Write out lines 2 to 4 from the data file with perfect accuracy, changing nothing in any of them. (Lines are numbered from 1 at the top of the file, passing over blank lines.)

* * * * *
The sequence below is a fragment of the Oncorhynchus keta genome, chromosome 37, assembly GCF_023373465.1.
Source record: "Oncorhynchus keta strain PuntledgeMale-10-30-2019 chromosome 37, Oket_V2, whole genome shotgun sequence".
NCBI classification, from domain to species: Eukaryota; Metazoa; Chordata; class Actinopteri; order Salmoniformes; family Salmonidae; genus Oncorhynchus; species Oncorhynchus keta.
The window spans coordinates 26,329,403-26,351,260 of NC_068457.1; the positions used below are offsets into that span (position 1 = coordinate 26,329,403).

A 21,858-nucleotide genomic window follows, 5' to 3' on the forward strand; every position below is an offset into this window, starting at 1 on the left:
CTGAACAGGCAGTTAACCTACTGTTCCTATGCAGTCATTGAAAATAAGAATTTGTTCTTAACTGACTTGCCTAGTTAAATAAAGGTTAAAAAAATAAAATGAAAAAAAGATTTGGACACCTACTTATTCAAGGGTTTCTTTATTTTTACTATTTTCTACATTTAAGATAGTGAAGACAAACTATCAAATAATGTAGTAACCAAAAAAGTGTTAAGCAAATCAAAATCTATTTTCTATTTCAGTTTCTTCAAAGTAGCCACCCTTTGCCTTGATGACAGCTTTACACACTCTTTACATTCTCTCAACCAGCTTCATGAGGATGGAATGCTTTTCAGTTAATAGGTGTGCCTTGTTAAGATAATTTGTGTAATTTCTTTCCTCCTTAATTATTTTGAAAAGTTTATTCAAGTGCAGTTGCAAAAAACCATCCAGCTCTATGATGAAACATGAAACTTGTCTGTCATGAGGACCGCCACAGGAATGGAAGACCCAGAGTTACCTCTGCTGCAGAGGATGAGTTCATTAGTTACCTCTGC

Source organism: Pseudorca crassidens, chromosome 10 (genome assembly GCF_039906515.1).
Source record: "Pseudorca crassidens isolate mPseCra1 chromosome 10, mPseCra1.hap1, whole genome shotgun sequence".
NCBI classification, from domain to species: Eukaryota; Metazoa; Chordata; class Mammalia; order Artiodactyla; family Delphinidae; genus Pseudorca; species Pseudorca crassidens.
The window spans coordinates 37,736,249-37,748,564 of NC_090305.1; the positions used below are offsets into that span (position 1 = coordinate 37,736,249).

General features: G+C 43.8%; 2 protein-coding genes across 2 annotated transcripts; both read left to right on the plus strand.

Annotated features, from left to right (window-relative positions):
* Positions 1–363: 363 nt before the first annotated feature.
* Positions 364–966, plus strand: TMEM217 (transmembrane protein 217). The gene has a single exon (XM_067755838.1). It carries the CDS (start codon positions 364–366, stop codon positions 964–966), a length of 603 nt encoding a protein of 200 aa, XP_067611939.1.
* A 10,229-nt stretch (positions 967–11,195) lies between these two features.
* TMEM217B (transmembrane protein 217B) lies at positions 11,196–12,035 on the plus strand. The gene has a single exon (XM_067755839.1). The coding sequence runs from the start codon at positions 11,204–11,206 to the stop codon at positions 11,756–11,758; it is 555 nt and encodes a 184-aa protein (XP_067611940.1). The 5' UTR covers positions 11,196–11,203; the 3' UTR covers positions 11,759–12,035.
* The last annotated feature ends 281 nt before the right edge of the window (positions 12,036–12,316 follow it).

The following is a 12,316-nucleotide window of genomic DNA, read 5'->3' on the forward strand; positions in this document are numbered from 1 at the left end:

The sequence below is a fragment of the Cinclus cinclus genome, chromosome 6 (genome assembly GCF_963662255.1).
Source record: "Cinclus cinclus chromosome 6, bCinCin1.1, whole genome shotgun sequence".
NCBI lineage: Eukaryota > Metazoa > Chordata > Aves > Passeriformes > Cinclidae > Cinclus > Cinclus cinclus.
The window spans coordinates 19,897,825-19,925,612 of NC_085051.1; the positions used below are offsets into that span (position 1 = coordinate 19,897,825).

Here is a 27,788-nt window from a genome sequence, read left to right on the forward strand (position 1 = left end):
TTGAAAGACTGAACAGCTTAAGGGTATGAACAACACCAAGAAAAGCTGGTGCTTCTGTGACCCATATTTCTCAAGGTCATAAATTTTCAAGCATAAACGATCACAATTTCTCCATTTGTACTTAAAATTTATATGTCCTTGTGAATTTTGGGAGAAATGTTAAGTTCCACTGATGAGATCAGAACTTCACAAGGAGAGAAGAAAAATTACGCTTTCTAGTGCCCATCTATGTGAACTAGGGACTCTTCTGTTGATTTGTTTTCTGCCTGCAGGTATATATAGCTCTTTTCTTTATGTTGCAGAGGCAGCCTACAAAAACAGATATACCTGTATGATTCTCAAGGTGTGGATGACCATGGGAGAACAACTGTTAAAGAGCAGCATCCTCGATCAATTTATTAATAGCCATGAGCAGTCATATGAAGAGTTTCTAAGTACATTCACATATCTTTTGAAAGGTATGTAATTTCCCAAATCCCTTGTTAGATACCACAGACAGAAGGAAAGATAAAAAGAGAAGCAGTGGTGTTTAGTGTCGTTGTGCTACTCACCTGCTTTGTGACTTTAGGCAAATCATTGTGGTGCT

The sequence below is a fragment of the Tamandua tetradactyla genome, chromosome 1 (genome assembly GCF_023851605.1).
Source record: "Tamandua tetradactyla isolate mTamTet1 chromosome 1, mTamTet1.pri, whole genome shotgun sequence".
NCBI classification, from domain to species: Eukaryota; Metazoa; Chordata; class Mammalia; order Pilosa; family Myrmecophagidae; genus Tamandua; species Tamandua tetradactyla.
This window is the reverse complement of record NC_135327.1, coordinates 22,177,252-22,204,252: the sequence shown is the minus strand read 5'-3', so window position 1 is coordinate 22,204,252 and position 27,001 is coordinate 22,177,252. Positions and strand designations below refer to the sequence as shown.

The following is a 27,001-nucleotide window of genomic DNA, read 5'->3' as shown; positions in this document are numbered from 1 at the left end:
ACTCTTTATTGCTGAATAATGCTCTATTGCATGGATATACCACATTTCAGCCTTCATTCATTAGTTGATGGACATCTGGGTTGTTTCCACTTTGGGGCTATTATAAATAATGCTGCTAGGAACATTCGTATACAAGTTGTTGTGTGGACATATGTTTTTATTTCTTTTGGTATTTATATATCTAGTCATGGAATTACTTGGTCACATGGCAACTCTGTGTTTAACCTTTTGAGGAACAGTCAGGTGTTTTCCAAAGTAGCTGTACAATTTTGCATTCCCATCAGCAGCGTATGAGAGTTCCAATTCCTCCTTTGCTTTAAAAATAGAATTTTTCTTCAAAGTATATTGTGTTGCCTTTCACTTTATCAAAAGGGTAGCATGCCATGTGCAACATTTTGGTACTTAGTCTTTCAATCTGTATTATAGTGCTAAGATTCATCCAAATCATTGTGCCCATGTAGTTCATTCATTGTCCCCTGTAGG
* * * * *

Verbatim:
Source record: "Oncorhynchus keta strain PuntledgeMale-10-30-2019 chromosome 37, Oket_V2, whole genome shotgun sequence".
NCBI classification, from domain to species: Eukaryota; Metazoa; Chordata; class Actinopteri; order Salmoniformes; family Salmonidae; genus Oncorhynchus; species Oncorhynchus keta.
The window spans coordinates 26,329,403-26,351,260 of NC_068457.1; the positions used below are offsets into that span (position 1 = coordinate 26,329,403).